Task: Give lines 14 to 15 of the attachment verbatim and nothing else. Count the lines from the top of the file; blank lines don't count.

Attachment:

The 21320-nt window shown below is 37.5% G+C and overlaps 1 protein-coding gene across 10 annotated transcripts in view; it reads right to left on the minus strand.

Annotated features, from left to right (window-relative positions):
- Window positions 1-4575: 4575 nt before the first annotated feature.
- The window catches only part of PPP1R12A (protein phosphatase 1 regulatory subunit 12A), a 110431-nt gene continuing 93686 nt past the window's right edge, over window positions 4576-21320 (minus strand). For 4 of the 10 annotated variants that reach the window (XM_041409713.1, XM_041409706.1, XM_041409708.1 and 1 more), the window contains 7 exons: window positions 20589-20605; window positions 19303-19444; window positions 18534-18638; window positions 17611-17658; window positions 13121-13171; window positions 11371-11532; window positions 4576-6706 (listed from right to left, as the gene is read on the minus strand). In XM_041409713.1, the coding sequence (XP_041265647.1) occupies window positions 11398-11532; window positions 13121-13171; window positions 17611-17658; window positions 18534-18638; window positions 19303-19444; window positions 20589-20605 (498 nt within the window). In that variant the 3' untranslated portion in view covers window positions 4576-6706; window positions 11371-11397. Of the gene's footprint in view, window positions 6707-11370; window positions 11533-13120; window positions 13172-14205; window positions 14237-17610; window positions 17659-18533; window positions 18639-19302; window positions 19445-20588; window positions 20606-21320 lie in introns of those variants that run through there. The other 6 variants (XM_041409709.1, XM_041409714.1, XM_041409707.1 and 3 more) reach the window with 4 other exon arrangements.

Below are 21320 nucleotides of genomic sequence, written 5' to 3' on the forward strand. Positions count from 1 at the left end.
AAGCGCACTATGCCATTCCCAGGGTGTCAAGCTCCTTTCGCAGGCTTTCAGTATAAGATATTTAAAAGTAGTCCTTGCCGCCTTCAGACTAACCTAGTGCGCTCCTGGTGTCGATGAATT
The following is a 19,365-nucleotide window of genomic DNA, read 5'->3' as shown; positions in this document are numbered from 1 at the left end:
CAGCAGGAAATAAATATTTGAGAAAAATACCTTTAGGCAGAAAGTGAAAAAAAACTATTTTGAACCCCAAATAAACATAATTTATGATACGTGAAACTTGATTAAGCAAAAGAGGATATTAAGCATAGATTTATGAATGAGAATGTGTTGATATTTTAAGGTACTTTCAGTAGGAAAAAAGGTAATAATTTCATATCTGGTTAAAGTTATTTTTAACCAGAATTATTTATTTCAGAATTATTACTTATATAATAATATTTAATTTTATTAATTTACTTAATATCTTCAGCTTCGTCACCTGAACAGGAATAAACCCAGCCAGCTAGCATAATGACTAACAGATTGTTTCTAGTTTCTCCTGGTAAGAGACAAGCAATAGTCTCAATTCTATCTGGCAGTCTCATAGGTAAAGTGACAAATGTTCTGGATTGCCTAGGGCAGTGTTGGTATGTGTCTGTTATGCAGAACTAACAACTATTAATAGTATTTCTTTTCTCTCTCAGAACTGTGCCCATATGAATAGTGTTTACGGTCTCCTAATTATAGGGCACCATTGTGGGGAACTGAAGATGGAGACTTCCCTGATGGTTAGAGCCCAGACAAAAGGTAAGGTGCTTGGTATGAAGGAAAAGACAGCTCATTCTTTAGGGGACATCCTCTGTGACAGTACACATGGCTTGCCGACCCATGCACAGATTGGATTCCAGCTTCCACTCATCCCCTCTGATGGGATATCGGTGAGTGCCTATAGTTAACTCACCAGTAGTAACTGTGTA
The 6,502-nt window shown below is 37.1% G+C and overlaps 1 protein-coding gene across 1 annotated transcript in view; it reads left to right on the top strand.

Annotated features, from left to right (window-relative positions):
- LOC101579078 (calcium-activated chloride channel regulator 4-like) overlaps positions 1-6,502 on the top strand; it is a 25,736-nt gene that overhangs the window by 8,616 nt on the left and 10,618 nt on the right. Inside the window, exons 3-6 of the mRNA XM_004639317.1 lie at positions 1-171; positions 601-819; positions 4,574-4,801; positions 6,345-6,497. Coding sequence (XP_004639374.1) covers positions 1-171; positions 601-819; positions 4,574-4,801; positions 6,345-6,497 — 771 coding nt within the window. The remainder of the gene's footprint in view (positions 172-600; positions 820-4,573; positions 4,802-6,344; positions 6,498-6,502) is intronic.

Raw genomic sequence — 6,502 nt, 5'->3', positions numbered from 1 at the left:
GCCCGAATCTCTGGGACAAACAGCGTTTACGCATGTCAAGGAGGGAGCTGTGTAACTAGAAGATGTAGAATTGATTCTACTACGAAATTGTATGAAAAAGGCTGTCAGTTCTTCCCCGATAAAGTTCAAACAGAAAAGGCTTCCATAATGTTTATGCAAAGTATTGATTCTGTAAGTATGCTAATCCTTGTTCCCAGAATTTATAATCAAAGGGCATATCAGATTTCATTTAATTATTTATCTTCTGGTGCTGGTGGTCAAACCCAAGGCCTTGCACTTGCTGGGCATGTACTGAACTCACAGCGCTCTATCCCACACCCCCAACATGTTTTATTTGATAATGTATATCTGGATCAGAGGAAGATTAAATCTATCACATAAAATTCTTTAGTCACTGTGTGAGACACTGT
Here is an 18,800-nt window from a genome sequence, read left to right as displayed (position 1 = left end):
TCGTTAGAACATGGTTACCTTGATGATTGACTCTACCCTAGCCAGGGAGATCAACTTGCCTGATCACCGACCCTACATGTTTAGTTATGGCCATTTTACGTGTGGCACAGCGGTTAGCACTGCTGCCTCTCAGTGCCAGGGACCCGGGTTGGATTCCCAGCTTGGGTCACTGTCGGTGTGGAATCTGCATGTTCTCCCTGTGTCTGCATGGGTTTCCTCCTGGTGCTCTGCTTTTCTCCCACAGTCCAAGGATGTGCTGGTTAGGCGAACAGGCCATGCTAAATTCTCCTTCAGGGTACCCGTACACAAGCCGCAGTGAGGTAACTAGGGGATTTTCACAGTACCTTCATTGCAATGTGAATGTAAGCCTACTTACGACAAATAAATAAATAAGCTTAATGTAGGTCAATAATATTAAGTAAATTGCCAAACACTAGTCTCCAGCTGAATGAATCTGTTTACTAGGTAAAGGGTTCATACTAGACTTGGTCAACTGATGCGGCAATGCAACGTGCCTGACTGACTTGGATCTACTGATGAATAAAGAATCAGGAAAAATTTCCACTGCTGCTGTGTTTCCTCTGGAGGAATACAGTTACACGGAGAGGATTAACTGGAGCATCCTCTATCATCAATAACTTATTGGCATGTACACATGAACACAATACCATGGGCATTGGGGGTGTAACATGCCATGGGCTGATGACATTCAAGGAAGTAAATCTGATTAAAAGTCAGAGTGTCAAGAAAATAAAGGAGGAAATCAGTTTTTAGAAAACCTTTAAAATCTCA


Here is an 18,800-nt window from a genome sequence, read left to right as displayed (position 1 = left end):
TCGTTAGAACATGGTTACCTTGATGATTGACTCTACCCTAGCCAGGGAGATCAACTTGCCTGATCACCGACCCTACATGTTTAGTTATGGCCATTTTACGTGTGGCACAGCGGTTAGCACTGCTGCCTCTCAGTGCCAGGGACCCGGGTTGGATTCCCAGCTTGGGTCACTGTCGGTGTGGAATCTGCATGTTCTCCCTGTGTCTGCATGGGTTTCCTCCTGGTGCTCTGCTTTTCTCCCACAGTCCAAGGATGTGCTGGTTAGGCGAACAGGCCATGCTAAATTCTCCTTCAGGGTACCCGTACACAAGCCGCAGTGAGGTAACTAGGGGATTTTCACAGTACCTTCATTGCAATGTGAATGTAAGCCTACTTACGACAAATAAATAAATAAGCTTAATGTAGGTCAATAATATTAAGTAAATTGCCAAACACTAGTCTCCAGCTGAATGAATCTGTTTACTAGGTAAAGGGTTCATACTAGACTTGGTCAACTGATGCGGCAATGCAACGTGCCTGACTGACTTGGATCTACTGATGAATAAAGAATCAGGAAAAATTTCCACTGCTGCTGTGTTTCCTCTGGAGGAATACAGTTACACGGAGAGGATTAACTGGAGCATCCTCTATCATCAATAACTTATTGGCATGTACACATGAACACAATACCATGGGCATTGGGGGTGTAACATGCCATGGGCTGATGACATTCAAGGAAGTAAATCTGATTAAAAGTCAGAGTGTCAAGAAAATAAAGGAGGAAATCAGTTTTTAGAAAACCTTTAAAATCTCA